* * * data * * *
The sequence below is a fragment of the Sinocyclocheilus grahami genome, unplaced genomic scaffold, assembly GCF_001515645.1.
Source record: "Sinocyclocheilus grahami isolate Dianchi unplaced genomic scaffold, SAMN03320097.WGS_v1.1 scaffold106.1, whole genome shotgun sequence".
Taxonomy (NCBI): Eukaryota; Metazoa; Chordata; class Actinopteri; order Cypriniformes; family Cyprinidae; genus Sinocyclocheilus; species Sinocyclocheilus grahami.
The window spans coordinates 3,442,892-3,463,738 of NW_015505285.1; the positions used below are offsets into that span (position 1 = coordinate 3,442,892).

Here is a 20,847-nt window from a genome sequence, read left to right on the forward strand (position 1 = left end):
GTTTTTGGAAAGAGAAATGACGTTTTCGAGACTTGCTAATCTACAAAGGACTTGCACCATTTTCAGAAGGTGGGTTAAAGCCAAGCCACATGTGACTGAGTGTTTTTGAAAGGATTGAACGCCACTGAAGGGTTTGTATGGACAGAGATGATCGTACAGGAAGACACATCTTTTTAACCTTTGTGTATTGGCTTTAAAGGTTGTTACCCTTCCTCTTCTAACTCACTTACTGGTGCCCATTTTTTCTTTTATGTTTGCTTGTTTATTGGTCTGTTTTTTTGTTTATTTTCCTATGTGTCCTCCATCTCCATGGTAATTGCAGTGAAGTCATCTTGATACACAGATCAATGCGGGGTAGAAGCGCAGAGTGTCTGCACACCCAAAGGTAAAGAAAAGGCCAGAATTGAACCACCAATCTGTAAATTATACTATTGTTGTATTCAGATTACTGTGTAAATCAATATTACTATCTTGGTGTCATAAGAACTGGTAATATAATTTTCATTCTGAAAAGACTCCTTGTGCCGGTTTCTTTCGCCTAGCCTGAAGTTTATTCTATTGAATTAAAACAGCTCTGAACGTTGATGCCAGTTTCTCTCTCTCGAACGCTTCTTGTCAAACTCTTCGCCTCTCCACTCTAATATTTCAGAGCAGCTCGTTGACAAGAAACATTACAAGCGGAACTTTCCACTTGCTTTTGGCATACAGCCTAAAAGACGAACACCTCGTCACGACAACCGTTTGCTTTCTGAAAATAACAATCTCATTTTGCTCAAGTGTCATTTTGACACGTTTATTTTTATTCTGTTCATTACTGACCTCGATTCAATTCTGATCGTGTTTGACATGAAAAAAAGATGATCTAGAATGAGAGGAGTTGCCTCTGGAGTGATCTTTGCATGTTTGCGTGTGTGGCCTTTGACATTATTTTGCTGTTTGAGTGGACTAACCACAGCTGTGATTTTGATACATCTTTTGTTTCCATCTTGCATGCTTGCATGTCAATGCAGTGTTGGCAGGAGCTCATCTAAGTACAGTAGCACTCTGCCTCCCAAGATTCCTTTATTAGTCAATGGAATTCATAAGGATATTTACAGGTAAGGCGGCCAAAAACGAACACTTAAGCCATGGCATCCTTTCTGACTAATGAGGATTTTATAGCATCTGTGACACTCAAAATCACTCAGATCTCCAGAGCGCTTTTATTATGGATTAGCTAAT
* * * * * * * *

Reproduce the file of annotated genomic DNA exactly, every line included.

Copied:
The sequence below is a fragment of the Sinocyclocheilus grahami genome, unplaced genomic scaffold, assembly GCF_001515645.1.
Source record: "Sinocyclocheilus grahami isolate Dianchi unplaced genomic scaffold, SAMN03320097.WGS_v1.1 scaffold106.1, whole genome shotgun sequence".
Taxonomy (NCBI): Eukaryota; Metazoa; Chordata; class Actinopteri; order Cypriniformes; family Cyprinidae; genus Sinocyclocheilus; species Sinocyclocheilus grahami.
The window spans coordinates 3,442,892-3,463,738 of NW_015505285.1; the positions used below are offsets into that span (position 1 = coordinate 3,442,892).

Here is a 20,847-nt window from a genome sequence, read left to right on the forward strand (position 1 = left end):
GTTTTTGGAAAGAGAAATGACGTTTTCGAGACTTGCTAATCTACAAAGGACTTGCACCATTTTCAGAAGGTGGGTTAAAGCCAAGCCACATGTGACTGAGTGTTTTTGAAAGGATTGAACGCCACTGAAGGGTTTGTATGGACAGAGATGATCGTACAGGAAGACACATCTTTTTAACCTTTGTGTATTGGCTTTAAAGGTTGTTACCCTTCCTCTTCTAACTCACTTACTGGTGCCCATTTTTTCTTTTATGTTTGCTTGTTTATTGGTCTGTTTTTTTGTTTATTTTCCTATGTGTCCTCCATCTCCATGGTAATTGCAGTGAAGTCATCTTGATACACAGATCAATGCGGGGTAGAAGCGCAGAGTGTCTGCACACCCAAAGGTAAAGAAAAGGCCAGAATTGAACCACCAATCTGTAAATTATACTATTGTTGTATTCAGATTACTGTGTAAATCAATATTACTATCTTGGTGTCATAAGAACTGGTAATATAATTTTCATTCTGAAAAGACTCCTTGTGCCGGTTTCTTTCGCCTAGCCTGAAGTTTATTCTATTGAATTAAAACAGCTCTGAACGTTGATGCCAGTTTCTCTCTCTCGAACGCTTCTTGTCAAACTCTTCGCCTCTCCACTCTAATATTTCAGAGCAGCTCGTTGACAAGAAACATTACAAGCGGAACTTTCCACTTGCTTTTGGCATACAGCCTAAAAGACGAACACCTCGTCACGACAACCGTTTGCTTTCTGAAAATAACAATCTCATTTTGCTCAAGTGTCATTTTGACACGTTTATTTTTATTCTGTTCATTACTGACCTCGATTCAATTCTGATCGTGTTTGACATGAAAAAAAGATGATCTAGAATGAGAGGAGTTGCCTCTGGAGTGATCTTTGCATGTTTGCGTGTGTGGCCTTTGACATTATTTTGCTGTTTGAGTGGACTAACCACAGCTGTGATTTTGATACATCTTTTGTTTCCATCTTGCATGCTTGCATGTCAATGCAGTGTTGGCAGGAGCTCATCTAAGTACAGTAGCACTCTGCCTCCCAAGATTCCTTTATTAGTCAATGGAATTCATAAGGATATTTACAGGTAAGGCGGCCAAAAACGAACACTTAAGCCATGGCATCCTTTCTGACTAATGAGGATTTTATAGCATCTGTGACACTCAAAATCACTCAGATCTCCAGAGCGCTTTTATTATGGATTAGCTAAT